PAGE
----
Though it’s unlikely that China will be mentioned by name, Beijing’s actions, including military pressure across the Taiwan Strait and against Japan itself in the East China Sea, and the use of economic coercion as a tool of statecraft, are obvious inclusions. Any direct reference to the security of Taiwan will predictably produce a counterblast from Beijing, as witnessed in its responses to earlier statements by the partners.

Given Pyongyang’s recent missile launches over Japan, North Korea will certainly rate a significant mention, possibly couched in line with an earlier stated intention to achieve a ‘world without nuclear weapons’ and observance of the Nuclear Non-Proliferation Treaty and the Non-Proliferation and Disarmament Initiative.

Russia’s coercive actions also extend to the Indo-Pacific region, despite its war in Ukraine, as it continues military activities close to Japan (where Tokyo has a territorial dispute over the Northern Territories/Kurile Islands) and elsewhere in combination with its ‘no limits’ partner, China.

Given the mounting strategic tensions in the South Pacific as a result of China’s increasing penetration of the region—for example, through the 2022 Beijing–Honiara ‘security agreement’—the Pacific islands will likely feature prominently as an area for renewed cooperation. Australia and Japan crafted a joint strategy for cooperation in the South Pacific in 2016 to coordinate their approaches to development aid and capacity-building in the region. But the recent appearance of the Partnership for the Blue Pacific, involving Australia and Japan alongside the US, UK and New Zealand, will be a further minilateral venue for the two partners to expedite their regional agenda.

The new declaration will further establish the Australia–Japan strategic partnership as a major platform in both countries’ strategic responses to the deteriorating security environment in the Indo-Pacific. As has been repeatedly stated, it is based upon ‘shared interests and values’. Among the two nations’ shared interests is the desire to maintain peace and stability while advancing economic prosperity in an increasingly contested region. Shared values include their mutual championship of a rules-based order, based upon international law and peaceful resolution of disputes, backed by a shared commitment to freedom, democracy and human rights.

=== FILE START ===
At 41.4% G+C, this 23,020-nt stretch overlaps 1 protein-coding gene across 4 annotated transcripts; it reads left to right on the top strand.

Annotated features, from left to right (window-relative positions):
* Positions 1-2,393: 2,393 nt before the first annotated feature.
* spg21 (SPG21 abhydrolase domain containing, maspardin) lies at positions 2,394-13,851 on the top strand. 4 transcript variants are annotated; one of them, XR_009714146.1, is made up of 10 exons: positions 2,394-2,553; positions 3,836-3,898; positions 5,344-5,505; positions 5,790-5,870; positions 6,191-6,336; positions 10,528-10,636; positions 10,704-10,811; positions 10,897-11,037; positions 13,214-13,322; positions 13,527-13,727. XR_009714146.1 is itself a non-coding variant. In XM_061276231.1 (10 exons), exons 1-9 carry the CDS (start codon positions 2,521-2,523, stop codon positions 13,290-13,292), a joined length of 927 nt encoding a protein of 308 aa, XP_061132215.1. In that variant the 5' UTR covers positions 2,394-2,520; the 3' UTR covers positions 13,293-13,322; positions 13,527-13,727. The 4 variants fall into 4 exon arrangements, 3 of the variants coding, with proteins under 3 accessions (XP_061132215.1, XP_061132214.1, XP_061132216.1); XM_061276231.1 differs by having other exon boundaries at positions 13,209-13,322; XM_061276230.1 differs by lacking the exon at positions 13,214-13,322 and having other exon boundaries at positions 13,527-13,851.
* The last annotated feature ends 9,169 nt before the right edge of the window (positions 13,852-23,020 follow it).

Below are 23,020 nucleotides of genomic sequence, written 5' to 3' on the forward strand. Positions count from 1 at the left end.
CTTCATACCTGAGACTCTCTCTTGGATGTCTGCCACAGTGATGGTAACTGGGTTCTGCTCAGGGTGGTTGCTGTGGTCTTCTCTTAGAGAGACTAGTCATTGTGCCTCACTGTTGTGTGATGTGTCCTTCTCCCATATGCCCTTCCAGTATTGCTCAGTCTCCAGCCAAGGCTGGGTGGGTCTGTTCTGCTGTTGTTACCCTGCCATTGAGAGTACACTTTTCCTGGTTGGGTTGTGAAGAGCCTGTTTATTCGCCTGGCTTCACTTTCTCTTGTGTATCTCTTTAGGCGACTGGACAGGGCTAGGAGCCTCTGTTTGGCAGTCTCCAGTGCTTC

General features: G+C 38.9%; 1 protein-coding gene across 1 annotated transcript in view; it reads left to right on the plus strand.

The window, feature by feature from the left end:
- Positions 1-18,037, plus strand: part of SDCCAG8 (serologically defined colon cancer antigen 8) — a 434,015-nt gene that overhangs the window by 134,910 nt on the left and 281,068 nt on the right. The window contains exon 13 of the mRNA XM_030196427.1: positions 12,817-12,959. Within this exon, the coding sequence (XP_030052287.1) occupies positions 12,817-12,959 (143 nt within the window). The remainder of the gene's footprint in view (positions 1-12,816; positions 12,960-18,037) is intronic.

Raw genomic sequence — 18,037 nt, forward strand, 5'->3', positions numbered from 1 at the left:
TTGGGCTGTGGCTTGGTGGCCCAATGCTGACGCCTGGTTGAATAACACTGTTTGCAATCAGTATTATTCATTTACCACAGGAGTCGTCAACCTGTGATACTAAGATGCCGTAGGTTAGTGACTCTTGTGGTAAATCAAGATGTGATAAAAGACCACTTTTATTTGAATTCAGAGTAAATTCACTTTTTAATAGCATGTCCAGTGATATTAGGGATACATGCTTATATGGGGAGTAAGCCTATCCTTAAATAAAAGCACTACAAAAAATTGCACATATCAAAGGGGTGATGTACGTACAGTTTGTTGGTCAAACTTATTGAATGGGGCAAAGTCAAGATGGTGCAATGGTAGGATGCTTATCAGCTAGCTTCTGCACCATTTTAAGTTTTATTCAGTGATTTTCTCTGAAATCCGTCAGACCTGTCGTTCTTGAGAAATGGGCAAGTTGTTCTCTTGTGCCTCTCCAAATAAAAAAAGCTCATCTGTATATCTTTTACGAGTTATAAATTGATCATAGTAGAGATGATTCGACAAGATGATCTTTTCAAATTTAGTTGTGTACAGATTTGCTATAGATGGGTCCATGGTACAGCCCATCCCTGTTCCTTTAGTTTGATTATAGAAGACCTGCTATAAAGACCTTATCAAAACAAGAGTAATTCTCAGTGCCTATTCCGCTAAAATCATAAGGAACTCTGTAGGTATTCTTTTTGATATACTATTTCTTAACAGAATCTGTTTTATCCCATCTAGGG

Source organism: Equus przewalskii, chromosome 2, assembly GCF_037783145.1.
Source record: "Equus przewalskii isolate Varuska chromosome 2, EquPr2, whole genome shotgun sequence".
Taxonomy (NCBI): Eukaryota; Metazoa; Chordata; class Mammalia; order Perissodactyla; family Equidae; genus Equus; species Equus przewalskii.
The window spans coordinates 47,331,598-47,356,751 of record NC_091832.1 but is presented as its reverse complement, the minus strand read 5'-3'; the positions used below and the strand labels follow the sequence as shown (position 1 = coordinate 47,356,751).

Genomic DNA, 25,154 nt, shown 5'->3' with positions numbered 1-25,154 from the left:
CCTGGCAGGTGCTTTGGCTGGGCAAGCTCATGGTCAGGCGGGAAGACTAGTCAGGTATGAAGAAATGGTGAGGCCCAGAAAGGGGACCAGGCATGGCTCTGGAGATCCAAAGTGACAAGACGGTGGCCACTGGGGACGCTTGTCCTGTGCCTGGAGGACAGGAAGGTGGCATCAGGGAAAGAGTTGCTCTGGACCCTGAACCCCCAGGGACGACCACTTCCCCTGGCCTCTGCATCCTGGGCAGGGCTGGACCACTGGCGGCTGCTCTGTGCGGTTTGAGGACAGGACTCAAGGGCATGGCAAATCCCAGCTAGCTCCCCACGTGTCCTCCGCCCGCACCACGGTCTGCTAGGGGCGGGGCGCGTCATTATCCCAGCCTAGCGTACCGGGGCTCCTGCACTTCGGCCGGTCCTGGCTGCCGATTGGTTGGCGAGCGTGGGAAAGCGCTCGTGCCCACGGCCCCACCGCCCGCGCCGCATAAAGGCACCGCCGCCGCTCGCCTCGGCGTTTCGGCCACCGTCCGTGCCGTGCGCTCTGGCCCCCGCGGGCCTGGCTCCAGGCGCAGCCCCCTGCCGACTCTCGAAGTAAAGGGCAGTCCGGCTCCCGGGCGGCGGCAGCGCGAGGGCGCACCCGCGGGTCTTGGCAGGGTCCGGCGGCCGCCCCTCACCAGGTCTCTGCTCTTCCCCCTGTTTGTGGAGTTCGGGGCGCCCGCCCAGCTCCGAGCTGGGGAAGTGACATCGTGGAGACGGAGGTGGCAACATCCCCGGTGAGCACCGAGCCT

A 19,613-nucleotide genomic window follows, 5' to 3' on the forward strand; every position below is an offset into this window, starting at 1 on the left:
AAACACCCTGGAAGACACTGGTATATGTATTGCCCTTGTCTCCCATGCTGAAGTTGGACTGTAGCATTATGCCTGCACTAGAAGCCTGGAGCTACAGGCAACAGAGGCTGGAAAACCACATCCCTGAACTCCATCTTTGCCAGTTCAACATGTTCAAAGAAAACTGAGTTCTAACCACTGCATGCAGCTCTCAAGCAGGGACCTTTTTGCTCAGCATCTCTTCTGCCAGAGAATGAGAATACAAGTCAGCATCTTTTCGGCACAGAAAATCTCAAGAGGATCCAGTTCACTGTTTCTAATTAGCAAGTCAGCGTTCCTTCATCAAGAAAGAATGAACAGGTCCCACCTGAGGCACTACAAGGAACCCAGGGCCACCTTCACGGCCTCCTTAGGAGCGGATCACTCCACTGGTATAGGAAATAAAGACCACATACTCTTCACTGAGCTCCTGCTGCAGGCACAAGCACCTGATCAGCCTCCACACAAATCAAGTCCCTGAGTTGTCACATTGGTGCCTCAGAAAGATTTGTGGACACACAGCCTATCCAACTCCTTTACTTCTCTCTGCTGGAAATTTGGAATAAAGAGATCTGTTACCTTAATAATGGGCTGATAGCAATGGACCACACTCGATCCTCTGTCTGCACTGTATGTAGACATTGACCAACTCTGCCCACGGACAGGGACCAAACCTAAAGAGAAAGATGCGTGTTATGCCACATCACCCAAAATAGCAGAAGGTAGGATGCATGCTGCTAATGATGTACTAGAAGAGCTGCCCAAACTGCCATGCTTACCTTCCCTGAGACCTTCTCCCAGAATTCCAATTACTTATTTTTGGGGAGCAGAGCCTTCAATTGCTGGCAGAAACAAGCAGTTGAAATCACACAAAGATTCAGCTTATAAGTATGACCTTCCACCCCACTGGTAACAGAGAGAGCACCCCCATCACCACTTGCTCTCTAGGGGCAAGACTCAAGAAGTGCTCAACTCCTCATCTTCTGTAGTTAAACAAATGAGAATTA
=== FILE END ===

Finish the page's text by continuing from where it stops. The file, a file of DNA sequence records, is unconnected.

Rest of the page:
As strategic competition in the region intensifies, the strategic partnership mechanism is seen as an important vehicle to jointly safeguard mutual security objectives, both as a supplement to the US alliance system and as a limited insurance policy against a renewed period of American isolationism, as was partly experienced under the Trump administration. That is, it serves both a reinforcing and a hedging purpose with respect to US regional engagement.

Those expecting the new declaration to formalise a mutual military defence treaty will likely be disappointed. While the strategic partnership continues to deepen and expand in the direction of a typical alliance, and is sometimes referred to as a ‘quasi-alliance’ or ‘semi-alliance’ by commentators, these are more characterisations than official policy. Neither side will feel the need for, or be prepared to bear the consequences of, announcing a formal military alliance or treaty at this time. While the Australian government had proposed such a treaty at the outset of the partnership, which was declined by Tokyo, and some in both countries continue to advocate for a treaty, the strategic partnership has served, and will continue to serve, as an effective proxy for advancing their joint vision of a free and open Indo-Pacific.